Despite a ban on military sales to Pakistan by the U.S. government, the Bush Administration has quietly permitted the Pakistani armed forces to buy American-made arms from commercial firms for the last year and a half, according to classified documents and Administration officials.
Among the military items licensed for sale to Pakistan are spare parts for American-made F-16 fighter planes, which form the nucleus of Islamabad's air force, Administration officials confirmed. The volume of sales could not be determined. But officials said the equipment is intended to help Pakistan maintain its current arsenal.
The Administration permitted the sales despite a 1985 federal law, which says that "no military equipment or technology shall be sold or transferred to Pakistan" unless the President certifies to Congress that "Pakistan does not possess a nuclear explosive device."
The ban is part of an effort by Congress to curb the spread of nuclear weapons and to punish nations that actively support such development programs. Pakistan, which has admitted possessing the capability to build a nuclear bomb, is one of a handful of countries that has refused to sign the international Nuclear Non-Proliferation Treaty.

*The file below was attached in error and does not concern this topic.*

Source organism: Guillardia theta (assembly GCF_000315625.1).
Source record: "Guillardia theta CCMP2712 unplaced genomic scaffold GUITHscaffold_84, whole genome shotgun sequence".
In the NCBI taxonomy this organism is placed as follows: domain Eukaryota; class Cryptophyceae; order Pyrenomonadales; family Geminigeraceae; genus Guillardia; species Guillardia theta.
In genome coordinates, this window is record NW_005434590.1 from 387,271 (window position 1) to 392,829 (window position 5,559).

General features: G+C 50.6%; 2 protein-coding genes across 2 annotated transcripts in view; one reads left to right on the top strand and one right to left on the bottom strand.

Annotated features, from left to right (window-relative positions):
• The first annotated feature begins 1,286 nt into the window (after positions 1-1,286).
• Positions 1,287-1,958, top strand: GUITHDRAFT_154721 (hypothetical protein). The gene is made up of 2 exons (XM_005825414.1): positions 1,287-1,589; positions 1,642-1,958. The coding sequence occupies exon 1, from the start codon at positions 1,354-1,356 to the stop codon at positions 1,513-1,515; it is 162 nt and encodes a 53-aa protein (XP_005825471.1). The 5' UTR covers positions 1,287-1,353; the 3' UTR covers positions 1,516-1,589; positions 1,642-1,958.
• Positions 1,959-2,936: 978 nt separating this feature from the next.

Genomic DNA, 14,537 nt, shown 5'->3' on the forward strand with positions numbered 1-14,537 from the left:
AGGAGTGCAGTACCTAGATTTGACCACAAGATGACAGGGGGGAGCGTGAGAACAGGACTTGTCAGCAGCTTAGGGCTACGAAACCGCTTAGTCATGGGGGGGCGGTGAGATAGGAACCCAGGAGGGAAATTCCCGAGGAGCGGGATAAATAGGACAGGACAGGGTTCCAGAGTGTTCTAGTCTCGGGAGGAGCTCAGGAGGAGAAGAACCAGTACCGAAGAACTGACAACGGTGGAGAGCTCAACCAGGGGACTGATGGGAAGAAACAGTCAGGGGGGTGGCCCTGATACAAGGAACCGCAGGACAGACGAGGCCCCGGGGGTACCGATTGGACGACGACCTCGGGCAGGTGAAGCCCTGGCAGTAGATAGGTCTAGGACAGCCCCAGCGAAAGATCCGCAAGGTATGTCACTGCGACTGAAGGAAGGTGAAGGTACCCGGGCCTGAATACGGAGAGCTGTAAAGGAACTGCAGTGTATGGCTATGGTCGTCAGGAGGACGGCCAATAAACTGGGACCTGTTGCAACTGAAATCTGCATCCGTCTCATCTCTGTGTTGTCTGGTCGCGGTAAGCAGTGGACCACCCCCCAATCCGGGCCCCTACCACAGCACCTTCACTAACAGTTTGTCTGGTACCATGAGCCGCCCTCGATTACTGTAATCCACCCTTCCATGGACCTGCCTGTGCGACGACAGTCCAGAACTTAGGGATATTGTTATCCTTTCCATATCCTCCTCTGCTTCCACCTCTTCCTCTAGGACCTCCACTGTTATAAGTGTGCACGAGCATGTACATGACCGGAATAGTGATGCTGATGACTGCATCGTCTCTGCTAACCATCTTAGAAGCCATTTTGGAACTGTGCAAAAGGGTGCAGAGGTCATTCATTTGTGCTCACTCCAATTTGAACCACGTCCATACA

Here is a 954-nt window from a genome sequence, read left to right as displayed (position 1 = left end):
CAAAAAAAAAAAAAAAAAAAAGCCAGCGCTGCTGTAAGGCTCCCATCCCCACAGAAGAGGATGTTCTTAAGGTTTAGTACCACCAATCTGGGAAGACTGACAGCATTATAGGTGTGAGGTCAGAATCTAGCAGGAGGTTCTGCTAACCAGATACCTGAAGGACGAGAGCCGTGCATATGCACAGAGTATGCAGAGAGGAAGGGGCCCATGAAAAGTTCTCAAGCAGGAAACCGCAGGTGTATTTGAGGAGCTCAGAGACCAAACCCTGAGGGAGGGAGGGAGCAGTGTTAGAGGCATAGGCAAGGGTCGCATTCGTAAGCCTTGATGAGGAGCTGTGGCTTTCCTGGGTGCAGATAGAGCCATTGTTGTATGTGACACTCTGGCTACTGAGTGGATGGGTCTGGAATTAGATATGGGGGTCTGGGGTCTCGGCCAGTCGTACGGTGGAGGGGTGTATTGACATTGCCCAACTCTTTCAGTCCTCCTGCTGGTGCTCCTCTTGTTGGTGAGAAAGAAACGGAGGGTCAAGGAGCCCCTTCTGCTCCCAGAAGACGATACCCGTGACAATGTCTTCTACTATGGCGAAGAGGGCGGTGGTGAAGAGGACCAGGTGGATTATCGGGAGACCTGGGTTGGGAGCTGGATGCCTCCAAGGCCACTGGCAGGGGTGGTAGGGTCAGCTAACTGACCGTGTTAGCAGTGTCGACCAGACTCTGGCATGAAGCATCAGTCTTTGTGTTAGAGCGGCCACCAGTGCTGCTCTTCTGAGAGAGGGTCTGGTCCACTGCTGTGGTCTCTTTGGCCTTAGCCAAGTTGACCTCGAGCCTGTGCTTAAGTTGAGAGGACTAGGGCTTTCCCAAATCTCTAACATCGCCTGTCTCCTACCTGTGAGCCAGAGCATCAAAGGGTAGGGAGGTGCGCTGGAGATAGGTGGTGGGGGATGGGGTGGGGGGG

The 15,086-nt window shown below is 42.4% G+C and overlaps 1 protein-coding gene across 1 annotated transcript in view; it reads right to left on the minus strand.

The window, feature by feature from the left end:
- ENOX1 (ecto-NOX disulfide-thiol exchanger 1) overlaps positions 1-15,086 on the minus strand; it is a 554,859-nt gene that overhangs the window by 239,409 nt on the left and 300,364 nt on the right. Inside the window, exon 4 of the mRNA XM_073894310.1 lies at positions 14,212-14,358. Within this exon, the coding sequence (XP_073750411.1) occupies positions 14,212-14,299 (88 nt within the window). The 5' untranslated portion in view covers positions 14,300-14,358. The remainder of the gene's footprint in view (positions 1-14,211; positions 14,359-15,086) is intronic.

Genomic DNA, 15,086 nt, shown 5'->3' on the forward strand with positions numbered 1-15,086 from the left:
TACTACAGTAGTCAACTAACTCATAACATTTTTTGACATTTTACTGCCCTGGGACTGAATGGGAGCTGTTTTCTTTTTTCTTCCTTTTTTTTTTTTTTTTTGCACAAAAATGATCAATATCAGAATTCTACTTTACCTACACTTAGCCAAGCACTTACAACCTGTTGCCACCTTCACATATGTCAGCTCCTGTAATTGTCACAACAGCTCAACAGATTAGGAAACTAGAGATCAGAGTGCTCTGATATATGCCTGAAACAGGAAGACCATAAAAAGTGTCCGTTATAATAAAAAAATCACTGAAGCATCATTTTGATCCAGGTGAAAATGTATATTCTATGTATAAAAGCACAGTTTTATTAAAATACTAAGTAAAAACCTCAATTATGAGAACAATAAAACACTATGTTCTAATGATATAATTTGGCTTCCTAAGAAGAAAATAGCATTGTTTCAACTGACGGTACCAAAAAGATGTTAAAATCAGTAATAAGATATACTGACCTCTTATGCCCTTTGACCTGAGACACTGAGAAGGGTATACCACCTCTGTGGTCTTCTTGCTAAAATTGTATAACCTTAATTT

In Senate testimony in January, CIA Director Robert M. Gates described Pakistan's nuclear weapons program and its arms race with India as serious threats to peace and security in the region. Gates acknowledged that intelligence reports have indicated Pakistan is trying to equip its American-supplied F-16 fighters to deliver nuclear weapons.